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The Journal of nutritional biochemistry

Cancer stem cells: potential target for bioactive food components.


PMID 22704055

Abstract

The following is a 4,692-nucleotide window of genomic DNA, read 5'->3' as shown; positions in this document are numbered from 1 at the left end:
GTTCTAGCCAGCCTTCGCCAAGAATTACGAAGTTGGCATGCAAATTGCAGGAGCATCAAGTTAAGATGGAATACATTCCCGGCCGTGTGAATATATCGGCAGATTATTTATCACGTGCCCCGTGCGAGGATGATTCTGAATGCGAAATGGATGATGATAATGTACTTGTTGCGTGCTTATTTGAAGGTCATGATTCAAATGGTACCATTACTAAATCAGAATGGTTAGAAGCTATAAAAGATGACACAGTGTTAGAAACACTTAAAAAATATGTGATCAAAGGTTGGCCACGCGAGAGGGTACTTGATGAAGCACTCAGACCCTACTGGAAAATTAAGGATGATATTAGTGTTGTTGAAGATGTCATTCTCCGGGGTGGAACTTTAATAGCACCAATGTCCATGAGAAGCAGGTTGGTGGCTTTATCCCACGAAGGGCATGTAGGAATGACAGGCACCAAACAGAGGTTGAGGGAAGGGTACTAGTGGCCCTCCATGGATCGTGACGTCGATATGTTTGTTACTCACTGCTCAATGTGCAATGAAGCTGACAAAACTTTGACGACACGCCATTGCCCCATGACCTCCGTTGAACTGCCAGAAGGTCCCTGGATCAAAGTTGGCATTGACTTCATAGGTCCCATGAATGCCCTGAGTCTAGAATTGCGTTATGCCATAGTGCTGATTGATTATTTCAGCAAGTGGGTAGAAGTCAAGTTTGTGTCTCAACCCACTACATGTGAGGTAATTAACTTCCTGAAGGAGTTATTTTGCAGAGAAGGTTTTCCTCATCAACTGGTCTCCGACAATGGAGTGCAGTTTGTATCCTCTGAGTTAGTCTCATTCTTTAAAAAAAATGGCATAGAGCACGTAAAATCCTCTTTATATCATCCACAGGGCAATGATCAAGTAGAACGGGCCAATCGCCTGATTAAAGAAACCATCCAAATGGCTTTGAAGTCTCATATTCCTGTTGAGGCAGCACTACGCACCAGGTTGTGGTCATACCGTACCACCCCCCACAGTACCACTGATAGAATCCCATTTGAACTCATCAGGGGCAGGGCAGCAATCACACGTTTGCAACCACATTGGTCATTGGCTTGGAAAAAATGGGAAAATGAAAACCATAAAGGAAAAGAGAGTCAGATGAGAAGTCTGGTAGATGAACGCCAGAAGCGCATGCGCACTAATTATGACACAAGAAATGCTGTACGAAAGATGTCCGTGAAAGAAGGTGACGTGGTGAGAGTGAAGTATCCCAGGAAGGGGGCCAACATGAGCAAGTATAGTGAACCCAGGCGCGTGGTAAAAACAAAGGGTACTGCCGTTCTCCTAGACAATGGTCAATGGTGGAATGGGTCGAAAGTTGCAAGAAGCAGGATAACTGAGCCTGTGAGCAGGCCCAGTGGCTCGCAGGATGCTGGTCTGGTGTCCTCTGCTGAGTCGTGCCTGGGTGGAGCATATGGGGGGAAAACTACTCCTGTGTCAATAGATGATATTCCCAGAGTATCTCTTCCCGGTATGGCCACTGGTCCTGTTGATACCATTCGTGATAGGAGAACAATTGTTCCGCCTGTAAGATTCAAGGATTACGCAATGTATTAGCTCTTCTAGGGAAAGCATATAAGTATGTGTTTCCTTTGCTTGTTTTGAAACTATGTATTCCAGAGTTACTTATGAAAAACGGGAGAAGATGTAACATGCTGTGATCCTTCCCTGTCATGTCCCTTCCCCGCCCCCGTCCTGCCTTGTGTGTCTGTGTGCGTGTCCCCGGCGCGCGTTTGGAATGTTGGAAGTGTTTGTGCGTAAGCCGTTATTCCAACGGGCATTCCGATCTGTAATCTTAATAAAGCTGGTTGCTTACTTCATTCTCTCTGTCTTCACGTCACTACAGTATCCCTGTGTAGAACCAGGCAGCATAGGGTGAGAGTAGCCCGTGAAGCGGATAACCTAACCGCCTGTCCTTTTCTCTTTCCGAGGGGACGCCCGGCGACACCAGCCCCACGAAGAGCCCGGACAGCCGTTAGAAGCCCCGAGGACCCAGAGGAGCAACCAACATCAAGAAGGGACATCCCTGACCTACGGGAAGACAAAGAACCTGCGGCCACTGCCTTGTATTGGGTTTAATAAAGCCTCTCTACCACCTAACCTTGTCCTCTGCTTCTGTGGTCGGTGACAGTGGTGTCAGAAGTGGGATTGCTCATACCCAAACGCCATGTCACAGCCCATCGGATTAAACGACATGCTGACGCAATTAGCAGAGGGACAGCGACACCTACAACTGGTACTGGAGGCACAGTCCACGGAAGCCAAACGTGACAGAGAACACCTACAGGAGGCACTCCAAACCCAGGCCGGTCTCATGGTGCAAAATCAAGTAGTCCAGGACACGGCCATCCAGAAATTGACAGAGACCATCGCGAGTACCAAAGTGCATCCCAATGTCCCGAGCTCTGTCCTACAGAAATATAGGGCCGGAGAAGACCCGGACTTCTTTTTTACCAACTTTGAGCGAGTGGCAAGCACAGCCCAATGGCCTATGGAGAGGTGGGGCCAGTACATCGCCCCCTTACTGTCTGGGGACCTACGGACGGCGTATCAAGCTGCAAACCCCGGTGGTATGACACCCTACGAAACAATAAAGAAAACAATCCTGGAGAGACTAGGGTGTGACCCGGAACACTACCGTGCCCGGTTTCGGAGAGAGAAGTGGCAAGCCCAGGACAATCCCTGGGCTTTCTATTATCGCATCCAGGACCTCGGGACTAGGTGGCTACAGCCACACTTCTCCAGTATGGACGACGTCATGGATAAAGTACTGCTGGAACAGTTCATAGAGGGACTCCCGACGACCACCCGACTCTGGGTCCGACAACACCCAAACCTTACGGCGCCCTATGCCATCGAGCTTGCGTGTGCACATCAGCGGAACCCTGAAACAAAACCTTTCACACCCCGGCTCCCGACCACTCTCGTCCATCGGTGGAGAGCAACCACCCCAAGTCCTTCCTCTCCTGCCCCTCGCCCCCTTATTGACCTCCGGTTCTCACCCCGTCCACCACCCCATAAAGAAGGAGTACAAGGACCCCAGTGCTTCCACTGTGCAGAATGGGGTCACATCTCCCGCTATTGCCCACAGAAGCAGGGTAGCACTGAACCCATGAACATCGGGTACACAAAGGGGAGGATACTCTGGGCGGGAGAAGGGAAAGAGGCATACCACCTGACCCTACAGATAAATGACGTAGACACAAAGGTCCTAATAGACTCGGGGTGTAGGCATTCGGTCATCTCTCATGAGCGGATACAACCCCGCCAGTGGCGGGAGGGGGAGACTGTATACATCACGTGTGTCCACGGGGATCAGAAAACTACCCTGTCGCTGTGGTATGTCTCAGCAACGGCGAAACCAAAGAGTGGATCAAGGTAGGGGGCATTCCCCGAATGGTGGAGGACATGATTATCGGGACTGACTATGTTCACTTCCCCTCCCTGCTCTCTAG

Cancer stem cells often have phenotypic and functional characteristics similar to normal stem cells including the properties of self-renewal and differentiation. Recent findings suggest that uncontrolled self-renewal may explain cancer relapses and may represent a critical target for cancer prevention. It is conceivable that the loss of regulatory molecules resulting from inappropriate consumption of specific foods and their constituents may foster the aberrant self-renewal of cancer stem cells. In fact, increasing evidence points to the network delivering signals for self-renewal from extracellular compartments to the nucleus including changes in stem cell environments, inducible expression of microRNAs, hyperplastic nuclear chromatin structures, and the on/off of differentiation process as possible sites of action for bioactive food components. Diverse dietary constituents such as vitamins A and D, genistein, (-)-epigallocatechin-3-gallate (EGCG), sulforaphane, curcumin, piperine, theanine and choline have been shown to modify self-renewal properties of cancer stem cells. The ability of these bioactive food components to influence the balance between proliferative and quiescent cells by regulating critical feedback molecules in the network including dickkopf 1 (DKK-1), secreted frizzled-related protein 2 (sFRP2), B cell-specific Moloney murine leukemia virus integration site 1 (Bmi-1) and cyclin-dependent kinase 6 (CDK6) may account for their biological response. Overall, the response to food components does not appear to be tissue or organ specific, suggesting there may be common cellular mechanisms. Unquestionably, additional studies are needed to clarify the physiological role of these dietary components in preventing the resistance of tumor cells to traditional drugs and cancer recurrence.

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